WASHINGTON -- Civil rights groups, which have been pressing Senate Democrats to filibuster a series of important judicial nominations by President Bush, are now mobilizing opposition to the latest nominee, California Supreme Court justice Janice Rogers Brown.
Brown, nominated to the U.S. Court of Appeals for the District of Columbia Circuit, has also come under fire from other sources, including the New York Times, which on Saturday described her nomination as "among the very worst ...of the many unworthy judicial nominees President Bush has put forward." The D.C. Circuit is widely considered to be the second-most important court in the United States, after the Supreme Court itself.
Among other positions she has taken over the years, Brown once attacked the New Deal as "the triumph of socialist revolution" and, as noted by the Times, she praised a series of Supreme Court decisions in the early 20th century that found laws approved by Congress to protect the health and safety of workers to be illegitimate interference by the state in business.
A large coalition of women's, civil rights, labor, and environmental groups is already on record against Brown whose ultra-conservative views on many public-policy issues are similar to those of Supreme Court Associate Justices Antonin Scalia and Clarence Thomas.
California Supreme Court Justice Janice Rogers Brown smiles during a court session May 27, 2003, in San Francisco. Brown goes before the Senate Judiciary Committee as President Bush's nominee to a federal appeals court judgeship. It's not clear whether Brown will reach the US Court of Appeals for the District of Columbia, or become embroiled in political gridlock that has scuttled other Bush nominations. (AP Photo/Ben Margot, File)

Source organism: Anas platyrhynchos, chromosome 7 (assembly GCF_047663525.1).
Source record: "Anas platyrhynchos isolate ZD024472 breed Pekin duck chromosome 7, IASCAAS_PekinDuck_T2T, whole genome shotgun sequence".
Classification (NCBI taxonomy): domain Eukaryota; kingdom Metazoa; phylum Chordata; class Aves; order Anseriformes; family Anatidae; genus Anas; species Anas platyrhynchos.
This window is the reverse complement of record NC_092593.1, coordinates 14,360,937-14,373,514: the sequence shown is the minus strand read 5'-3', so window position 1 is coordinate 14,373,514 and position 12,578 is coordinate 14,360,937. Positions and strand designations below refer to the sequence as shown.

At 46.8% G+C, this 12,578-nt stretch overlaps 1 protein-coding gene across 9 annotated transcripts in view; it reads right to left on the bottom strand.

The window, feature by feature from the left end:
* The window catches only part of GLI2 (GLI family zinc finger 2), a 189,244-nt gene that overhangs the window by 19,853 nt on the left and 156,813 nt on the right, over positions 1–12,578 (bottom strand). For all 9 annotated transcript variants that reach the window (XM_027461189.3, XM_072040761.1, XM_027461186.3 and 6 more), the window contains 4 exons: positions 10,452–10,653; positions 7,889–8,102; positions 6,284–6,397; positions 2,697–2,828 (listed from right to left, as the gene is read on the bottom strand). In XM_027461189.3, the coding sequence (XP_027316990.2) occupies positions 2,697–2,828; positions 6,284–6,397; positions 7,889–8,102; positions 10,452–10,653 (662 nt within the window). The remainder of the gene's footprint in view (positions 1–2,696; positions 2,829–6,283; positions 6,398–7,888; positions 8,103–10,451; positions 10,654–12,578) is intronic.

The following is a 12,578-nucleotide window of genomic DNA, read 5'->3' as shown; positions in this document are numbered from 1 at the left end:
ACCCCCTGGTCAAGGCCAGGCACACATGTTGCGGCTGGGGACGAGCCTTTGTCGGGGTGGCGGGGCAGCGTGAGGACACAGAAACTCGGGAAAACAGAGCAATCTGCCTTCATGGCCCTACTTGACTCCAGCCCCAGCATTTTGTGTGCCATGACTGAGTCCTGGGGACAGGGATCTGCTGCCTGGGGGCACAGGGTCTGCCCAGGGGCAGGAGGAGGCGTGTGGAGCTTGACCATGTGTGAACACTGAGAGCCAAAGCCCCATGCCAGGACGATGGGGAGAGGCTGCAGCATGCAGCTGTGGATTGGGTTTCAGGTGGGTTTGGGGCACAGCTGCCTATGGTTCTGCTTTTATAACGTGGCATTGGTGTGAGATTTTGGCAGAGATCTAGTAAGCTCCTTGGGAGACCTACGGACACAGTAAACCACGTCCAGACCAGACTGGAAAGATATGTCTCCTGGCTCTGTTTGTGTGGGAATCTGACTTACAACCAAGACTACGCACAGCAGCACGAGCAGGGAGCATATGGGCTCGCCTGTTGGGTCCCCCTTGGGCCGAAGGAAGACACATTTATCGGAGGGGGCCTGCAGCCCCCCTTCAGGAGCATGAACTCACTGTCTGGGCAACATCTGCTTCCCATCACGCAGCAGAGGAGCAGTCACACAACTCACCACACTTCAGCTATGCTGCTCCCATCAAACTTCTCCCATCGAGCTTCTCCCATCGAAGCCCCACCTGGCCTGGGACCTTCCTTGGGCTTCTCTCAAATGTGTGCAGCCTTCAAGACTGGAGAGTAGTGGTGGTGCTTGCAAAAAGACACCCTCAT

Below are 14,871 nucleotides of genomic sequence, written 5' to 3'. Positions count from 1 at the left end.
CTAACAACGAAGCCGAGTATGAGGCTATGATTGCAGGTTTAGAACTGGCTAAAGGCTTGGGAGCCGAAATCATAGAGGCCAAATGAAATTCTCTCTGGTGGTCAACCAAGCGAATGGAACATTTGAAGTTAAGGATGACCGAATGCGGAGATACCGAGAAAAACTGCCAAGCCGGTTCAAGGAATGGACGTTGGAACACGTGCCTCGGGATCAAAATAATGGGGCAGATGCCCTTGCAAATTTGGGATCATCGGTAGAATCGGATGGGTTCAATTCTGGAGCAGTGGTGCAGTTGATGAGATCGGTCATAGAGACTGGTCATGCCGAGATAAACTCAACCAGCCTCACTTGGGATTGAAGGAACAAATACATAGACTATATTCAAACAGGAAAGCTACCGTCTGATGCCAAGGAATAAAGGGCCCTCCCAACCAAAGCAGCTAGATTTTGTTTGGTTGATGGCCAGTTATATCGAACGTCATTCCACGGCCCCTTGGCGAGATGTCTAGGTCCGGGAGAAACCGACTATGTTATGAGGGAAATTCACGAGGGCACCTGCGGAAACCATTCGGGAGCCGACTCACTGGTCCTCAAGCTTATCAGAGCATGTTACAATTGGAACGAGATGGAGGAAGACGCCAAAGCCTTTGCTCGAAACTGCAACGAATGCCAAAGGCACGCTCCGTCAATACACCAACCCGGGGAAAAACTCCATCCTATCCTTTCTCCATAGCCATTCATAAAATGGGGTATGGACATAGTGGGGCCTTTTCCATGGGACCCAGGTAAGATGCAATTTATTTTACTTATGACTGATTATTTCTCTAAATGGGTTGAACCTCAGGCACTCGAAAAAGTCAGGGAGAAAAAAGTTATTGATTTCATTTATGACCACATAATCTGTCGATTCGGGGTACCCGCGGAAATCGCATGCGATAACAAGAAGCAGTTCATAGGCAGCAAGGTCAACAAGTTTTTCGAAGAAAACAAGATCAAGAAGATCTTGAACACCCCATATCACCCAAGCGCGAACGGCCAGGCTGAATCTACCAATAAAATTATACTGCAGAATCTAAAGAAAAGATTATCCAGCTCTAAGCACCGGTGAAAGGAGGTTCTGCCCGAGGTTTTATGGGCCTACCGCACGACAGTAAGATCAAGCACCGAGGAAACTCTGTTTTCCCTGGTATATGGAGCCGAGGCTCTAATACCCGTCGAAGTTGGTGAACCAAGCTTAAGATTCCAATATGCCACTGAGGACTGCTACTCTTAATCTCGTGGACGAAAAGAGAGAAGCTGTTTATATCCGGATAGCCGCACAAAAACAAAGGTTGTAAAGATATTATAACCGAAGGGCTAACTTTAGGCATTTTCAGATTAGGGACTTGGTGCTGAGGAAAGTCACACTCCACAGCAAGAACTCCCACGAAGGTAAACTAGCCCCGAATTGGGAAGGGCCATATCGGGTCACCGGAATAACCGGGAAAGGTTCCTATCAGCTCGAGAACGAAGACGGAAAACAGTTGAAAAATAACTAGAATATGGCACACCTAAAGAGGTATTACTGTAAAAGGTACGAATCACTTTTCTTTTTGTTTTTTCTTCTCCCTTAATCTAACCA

Her views were the major focus of her first confirmation hearing before the Senate Judicial Committee last Thursday. Democrats bombarded her with questions about her past statements. Brown, who is African-American, generally stood by them, although she insisted that there was a difference between her personal political views and her responsibilities as a judge.
"I absolutely understand the difference between being a speaker and being a judge," she told the committee at one point.
When Sen. Richard Durbin asked her about her comparison of the New Deal to socialist revolution, she replied that she was addressing law students in order to provoke discussion at the time. Pressed on the issue, however, she said, "The speech speaks for itself."
Durbin charged that Brown's opinions on the California Supreme Court, which she joined in 1996, "are outside the mainstream of America." In some of her decisions, he asserted, she had ignored clear judicial precedent and based her opinions on purely personal views.
In one case cited by her critics, Aguilar v. Avis Rent a Car Systems, Inc., Brown dissented from a majority decision that ordered the company to stop its supervisor from calling Hispanic workers by racial epithets. In a lone dissent, she argued that racially discriminatory speech in the workplace, even if it rises to the level of illegal discrimination, is protected by the company's First Amendment right to free speech.